Alex Ganum was a brewing virgin when he moved to town 10 years ago, but he had the good fortune to immediately fall in with a merry band of homebrewers. He went on to apprentice at upstate New York’s famed Belgian-style Brewery Ommegang, then returned to Portland and started Upright Brewing in 2009. Last year he became a co-owner and beer curator for Grain and Gristle restaurant. His family hails from Argentina, where huge, daylong cookouts are commonplace, and he fervently believes that sweetbreads (the thymus gland of a cow) is not only a superb addition to any barbecue, but that it’s criminally overlooked here in the Northwest.



Image: Michael Novak

The most popular warm-weather beer in Ganum’s ale arsenal, the Four crackles on the palate with a subdued hop count but an infinity of malt characteristics.

Ganum selected this beer for its mellow temperament—the ideal mate to his gutsy, Argentine menu. “It doesn’t overpower anything,” he says. “The sweetbreads are delicate, so the beer and food match up perfectly.” He likes a beer that lingers on the taste buds to maintain flavor accumulation. “The Four has a long finish, which draws out the fatty flavors of the sweetbreads,” he says.


Grilled Sweetbreads
  • 3 whole sweetbreads (available at Laurelhurst Market or Chop Charcuterie)

The preparation is simplicity itself. Ganum says to blanch the sweetbreads in boiling salted water for 1–3 minutes, or until firm. After cooling in ice water and drying fully, salt the meat liberally and cook on medium heat for 20 minutes—flipping once or twice—until a crispy crust has formed on both sides. Cut into medallions and serve. One sweetbread should feed two people. Add a squeeze of lemon to brighten up the flavor.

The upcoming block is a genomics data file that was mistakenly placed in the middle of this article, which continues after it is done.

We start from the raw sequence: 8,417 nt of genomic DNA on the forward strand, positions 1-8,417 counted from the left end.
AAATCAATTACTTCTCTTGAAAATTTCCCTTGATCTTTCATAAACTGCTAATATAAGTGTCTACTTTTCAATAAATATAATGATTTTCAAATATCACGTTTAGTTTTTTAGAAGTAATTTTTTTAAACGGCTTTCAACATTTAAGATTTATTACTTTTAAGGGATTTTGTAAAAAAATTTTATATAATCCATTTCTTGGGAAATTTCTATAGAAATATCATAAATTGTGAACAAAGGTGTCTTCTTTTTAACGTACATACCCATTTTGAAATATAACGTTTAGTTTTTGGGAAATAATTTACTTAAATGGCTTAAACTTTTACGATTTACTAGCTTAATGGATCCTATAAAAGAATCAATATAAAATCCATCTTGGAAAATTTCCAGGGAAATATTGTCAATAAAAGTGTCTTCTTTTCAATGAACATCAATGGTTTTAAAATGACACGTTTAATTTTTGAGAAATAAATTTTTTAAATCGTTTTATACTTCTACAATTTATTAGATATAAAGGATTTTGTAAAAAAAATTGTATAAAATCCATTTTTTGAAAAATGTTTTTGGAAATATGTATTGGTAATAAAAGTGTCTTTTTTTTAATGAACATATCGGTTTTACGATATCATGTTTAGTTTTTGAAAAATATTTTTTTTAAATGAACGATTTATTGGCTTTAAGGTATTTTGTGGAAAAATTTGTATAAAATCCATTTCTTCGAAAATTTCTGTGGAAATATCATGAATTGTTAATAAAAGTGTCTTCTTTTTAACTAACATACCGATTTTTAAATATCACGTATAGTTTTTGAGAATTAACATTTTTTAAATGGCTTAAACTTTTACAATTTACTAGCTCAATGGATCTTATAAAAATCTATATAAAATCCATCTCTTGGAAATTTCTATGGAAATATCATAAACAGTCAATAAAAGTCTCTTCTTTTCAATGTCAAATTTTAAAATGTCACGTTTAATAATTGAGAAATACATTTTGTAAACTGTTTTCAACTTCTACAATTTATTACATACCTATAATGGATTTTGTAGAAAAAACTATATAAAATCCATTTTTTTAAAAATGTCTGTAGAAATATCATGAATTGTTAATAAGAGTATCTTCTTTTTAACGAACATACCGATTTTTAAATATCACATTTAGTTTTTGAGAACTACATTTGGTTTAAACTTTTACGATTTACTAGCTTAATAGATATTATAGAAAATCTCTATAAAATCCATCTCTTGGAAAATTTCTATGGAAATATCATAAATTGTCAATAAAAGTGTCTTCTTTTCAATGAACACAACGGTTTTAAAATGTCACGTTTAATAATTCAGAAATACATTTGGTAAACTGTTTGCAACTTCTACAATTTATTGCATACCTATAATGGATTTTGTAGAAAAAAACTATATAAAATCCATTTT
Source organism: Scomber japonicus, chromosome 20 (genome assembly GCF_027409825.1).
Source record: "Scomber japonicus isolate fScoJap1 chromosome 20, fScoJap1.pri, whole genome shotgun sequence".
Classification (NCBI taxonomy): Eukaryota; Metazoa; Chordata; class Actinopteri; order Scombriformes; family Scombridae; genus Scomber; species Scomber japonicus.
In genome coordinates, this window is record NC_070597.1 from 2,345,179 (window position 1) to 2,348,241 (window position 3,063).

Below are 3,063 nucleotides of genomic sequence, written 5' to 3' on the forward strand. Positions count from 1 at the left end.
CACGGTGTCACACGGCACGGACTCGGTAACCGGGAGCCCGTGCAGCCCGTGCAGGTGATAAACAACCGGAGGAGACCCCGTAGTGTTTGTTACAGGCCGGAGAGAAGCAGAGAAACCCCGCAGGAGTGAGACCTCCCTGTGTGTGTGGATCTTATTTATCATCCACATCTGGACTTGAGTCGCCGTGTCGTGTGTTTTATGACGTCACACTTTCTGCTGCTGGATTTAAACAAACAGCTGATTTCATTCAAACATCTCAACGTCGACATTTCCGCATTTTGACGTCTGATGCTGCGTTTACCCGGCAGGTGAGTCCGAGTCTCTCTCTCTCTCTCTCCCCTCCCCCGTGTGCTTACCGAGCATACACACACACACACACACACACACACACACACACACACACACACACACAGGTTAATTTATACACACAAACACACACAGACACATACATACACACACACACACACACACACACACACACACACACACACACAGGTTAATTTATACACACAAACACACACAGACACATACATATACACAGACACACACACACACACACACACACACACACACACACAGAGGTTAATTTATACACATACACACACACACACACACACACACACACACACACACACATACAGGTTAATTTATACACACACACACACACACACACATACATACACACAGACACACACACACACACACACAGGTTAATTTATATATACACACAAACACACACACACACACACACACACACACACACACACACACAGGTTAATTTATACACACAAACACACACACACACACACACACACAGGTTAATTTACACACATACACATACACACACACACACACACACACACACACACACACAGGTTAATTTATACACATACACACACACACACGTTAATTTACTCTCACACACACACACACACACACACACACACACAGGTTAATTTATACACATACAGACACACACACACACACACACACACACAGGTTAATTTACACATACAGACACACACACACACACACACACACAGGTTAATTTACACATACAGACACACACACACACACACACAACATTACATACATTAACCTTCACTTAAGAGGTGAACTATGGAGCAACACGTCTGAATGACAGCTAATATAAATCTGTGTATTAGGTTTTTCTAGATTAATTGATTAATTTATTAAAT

Résumés among Northwest brewers aren’t built with more bona fides than Gansberg’s. Even before his 13 illustrious years with Cascade Brewing, he spent time with Portland Brewing and Bridgeport. If there’s any doubt that he was born for his job, consider that at age 12, he became his neighborhood’s root beer baron. Culinary instincts run deep in his Celtic-French family tree. Or as he puts it, “There’s Brittany, Normandy, Gourmandy, and Gluttony.”



Image: Michael Novak

Cascade’s seasonal comes from a 1,000-year-old German style recently resurrected from obscurity. It’s an unfiltered wheat beer that presents a parade of different flavors, from lemon to sweet malt to lightly sour to a tingle of salt.

Gansberg explains that his curry rub imparts “fairly intense” flavors to the chicken. The lemon and “ephemeral sweetness” from his beer blends nicely with the bird’s hot, peppery personality. But, he adds, the acidity and carbonation of the Gose also cleanse the palate. “There should be an evolution of flavor with each bite,” Gansberg says. “I want to have a clean palate so I can taste the other things on my plate.”



Grilled Chicken With Rub
  • 2 tbsp yellow curry powder
  • 1 tbsp paprika
  • 1 tbsp cracked pepper
  • 1 tbsp salt
  • ½ tsp cayenne

Combine ingredients in a bowl and rub thoroughly on one chicken—apply less rub for a chicken that’s been halved or quartered. Refrigerate bird for 4 hours to let flavors absorb before grilling. Slow-cook till tender on medium heat. We recommend chickens from Taylor Made Farms, which can be purchased from Eat Oregon First. But Draper Valley chickens are just fine and easier to get.